Tropic Death

Tropic Death

Book - 2013
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Baker & Taylor
Presents stories that address issues of race and class and that feature dialogue in colorful Caribbean dialects describing men who worked in stone quarries and built the Panama Canal.

Norton Pub
Eric Walrond (1898–1966), in his only book, injected a profound Caribbean sensibility into black literature. His work was closest to that of Jean Toomer and Zora Neale Hurston with its striking use of dialect and its insights into the daily lives of the people around him. Growing up in British Guiana, Barbados, and Panama, Walrond first published Tropic Death to great acclaim in 1926. This book of stories viscerally charts the days of men working stone quarries or building the Panama Canal, of women tending gardens and rearing needy children. Early on addressing issues of skin color and class, Walrond imbued his stories with a remarkable compassion for lives controlled by the whims of nature. Despite his early celebrity, he died in London in 1966 with minimal recognition given to his passing. Arnold Rampersad’s elegant introduction reclaims this classic work and positions Walrond alongside the prominent writers of his age.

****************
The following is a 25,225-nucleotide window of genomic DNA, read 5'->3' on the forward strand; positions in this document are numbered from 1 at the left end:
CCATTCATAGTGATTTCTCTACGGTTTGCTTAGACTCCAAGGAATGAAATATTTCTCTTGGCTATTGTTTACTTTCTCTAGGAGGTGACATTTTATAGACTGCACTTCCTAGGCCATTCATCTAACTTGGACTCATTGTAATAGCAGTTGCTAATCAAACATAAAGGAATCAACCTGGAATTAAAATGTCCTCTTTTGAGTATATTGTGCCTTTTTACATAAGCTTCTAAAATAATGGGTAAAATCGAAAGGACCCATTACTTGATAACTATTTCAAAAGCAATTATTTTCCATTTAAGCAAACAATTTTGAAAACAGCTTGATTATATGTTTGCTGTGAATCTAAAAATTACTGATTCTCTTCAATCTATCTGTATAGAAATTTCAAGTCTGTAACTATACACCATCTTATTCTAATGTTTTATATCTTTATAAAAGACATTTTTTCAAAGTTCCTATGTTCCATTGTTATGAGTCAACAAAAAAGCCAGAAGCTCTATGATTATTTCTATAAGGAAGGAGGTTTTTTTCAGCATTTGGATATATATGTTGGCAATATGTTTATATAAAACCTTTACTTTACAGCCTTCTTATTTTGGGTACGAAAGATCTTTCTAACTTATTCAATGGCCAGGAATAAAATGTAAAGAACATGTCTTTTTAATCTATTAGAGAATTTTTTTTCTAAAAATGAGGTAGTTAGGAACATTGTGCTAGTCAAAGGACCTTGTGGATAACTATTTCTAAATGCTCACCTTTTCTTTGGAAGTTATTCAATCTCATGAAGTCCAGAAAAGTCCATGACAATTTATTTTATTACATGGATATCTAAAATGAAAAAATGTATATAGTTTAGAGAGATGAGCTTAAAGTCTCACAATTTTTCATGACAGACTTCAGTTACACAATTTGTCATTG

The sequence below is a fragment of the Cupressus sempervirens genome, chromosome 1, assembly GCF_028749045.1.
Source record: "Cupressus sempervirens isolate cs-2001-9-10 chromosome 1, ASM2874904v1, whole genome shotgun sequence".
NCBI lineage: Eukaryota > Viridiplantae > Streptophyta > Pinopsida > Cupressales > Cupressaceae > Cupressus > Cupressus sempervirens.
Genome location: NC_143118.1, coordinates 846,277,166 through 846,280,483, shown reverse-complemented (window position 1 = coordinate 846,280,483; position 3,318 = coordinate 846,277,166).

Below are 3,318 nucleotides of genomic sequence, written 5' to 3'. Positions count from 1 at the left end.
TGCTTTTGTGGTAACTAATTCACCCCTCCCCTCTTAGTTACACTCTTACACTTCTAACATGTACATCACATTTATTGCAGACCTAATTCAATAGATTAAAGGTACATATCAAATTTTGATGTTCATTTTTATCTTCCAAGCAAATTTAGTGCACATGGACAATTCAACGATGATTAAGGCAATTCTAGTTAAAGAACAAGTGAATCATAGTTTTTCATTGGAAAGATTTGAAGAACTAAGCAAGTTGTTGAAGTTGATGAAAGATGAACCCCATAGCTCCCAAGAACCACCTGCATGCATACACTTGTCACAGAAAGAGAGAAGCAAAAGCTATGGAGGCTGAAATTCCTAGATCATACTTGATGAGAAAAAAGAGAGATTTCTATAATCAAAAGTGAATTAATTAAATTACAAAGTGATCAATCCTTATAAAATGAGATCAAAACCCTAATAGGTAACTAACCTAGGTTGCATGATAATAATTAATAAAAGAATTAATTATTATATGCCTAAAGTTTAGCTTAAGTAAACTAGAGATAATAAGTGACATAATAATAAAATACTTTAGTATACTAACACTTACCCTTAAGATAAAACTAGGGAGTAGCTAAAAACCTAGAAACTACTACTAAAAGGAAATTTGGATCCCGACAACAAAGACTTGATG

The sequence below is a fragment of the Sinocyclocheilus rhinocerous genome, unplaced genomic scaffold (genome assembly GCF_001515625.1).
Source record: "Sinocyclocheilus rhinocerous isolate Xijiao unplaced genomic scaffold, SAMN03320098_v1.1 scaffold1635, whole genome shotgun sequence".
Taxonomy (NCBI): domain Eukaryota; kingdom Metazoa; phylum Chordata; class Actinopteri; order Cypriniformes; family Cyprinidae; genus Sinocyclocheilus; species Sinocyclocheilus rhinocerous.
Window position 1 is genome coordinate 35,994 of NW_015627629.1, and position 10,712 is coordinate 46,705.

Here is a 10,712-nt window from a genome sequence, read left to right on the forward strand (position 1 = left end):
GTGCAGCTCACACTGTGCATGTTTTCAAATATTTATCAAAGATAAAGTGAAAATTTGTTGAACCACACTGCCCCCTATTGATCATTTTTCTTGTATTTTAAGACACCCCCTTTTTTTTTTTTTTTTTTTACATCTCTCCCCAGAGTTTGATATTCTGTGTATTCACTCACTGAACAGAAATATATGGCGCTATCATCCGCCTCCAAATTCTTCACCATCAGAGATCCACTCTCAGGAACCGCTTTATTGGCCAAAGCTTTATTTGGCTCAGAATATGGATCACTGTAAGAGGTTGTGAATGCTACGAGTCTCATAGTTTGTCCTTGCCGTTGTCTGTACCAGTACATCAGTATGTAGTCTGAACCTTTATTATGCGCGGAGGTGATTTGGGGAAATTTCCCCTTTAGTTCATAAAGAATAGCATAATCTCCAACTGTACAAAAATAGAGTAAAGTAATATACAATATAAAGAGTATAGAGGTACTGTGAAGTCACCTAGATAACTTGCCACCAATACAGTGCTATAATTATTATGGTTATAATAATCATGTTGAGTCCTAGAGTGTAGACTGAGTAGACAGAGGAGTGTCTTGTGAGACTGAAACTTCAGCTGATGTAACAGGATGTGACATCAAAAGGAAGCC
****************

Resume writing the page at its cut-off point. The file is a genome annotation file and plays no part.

Finally available after three decades, a lost classic of the Harlem Renaissance that Langston Hughes acclaimed for its “hard poetic beauty.”

& Taylor

This only book from the African-American Harlem Renaissance writer features stories that addressed the issues of race and class early on and featured dialogue in colorful Caribbean dialects describing men who worked in stone quarries and built the Panama canal.

Publisher: New York : Liveright Pub., [2013]
ISBN: 9780871403353
Branch Call Number: FICTION WALROND
Characteristics: 191 pages ; 22 cm


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Jan 25, 2016

This book was really good. I don't know what else to say. He was a contemporary of Zora Hurston, used real language kind of like her, but with all the color and mixture of cultures and language in the Caribbean.


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